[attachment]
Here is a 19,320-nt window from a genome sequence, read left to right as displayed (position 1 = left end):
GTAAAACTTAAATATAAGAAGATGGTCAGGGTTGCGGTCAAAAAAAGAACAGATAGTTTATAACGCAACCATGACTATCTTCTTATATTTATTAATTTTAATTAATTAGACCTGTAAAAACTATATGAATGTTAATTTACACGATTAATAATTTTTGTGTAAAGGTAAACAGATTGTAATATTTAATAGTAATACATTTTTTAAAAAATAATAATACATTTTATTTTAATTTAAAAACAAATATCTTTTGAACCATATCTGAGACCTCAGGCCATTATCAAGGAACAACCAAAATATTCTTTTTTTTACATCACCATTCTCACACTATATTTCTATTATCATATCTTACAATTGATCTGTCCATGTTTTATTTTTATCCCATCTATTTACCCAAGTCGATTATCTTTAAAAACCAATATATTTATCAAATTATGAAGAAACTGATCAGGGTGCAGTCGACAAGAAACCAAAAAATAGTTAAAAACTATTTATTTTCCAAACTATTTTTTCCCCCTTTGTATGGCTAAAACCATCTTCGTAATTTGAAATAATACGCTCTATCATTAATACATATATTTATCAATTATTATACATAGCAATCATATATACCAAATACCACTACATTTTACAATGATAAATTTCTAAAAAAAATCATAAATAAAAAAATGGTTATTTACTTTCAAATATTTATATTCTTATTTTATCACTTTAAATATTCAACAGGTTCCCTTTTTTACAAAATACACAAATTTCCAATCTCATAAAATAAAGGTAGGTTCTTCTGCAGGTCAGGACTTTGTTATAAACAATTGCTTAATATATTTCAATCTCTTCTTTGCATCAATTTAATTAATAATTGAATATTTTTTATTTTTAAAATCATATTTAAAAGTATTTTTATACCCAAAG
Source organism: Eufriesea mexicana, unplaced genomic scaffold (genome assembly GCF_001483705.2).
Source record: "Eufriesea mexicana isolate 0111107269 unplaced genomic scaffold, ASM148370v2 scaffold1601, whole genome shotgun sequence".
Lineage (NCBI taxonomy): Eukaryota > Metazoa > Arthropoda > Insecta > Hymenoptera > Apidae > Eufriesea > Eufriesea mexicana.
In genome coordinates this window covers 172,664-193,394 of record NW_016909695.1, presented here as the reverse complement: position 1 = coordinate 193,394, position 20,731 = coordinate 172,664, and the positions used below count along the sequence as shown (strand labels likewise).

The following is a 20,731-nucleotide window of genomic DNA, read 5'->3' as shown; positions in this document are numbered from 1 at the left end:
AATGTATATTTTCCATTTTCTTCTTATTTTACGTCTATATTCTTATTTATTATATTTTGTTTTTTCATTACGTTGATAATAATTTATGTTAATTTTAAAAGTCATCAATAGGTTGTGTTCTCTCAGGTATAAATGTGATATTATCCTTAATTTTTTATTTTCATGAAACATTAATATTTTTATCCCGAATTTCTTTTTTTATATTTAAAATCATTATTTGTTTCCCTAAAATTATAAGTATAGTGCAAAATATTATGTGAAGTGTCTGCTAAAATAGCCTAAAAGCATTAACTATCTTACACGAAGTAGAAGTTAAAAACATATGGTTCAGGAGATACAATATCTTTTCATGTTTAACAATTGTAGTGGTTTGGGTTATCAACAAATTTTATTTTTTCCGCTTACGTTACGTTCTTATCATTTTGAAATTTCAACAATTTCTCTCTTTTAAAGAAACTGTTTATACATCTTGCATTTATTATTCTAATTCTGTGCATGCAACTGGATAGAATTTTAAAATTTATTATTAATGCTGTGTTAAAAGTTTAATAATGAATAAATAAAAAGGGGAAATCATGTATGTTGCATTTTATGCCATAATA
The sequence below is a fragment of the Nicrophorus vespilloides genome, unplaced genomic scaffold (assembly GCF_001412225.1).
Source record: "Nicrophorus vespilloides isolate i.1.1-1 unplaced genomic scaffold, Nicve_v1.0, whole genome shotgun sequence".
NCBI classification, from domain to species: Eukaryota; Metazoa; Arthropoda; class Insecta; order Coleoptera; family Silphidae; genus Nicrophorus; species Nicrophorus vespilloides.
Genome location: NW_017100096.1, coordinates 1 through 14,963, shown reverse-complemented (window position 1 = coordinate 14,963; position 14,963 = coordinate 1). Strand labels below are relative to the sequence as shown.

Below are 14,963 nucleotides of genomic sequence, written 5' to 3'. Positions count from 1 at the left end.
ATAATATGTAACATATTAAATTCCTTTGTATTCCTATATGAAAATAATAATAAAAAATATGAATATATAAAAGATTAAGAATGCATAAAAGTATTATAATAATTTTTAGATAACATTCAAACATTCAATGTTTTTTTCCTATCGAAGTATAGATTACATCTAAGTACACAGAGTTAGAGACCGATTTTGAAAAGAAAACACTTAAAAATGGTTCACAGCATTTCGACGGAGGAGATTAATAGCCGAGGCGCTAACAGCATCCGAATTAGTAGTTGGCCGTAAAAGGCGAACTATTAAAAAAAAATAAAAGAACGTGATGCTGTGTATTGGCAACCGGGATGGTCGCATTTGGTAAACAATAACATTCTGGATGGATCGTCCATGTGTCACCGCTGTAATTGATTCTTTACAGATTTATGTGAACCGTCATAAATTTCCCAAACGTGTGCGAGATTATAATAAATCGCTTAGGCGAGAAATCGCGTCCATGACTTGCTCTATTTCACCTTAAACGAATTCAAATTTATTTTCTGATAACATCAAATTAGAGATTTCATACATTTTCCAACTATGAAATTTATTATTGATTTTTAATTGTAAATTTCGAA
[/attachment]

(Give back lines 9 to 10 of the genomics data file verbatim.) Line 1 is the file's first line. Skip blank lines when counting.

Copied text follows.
The sequence below is a fragment of the Nicrophorus vespilloides genome, unplaced genomic scaffold (assembly GCF_001412225.1).
Source record: "Nicrophorus vespilloides isolate i.1.1-1 unplaced genomic scaffold, Nicve_v1.0, whole genome shotgun sequence".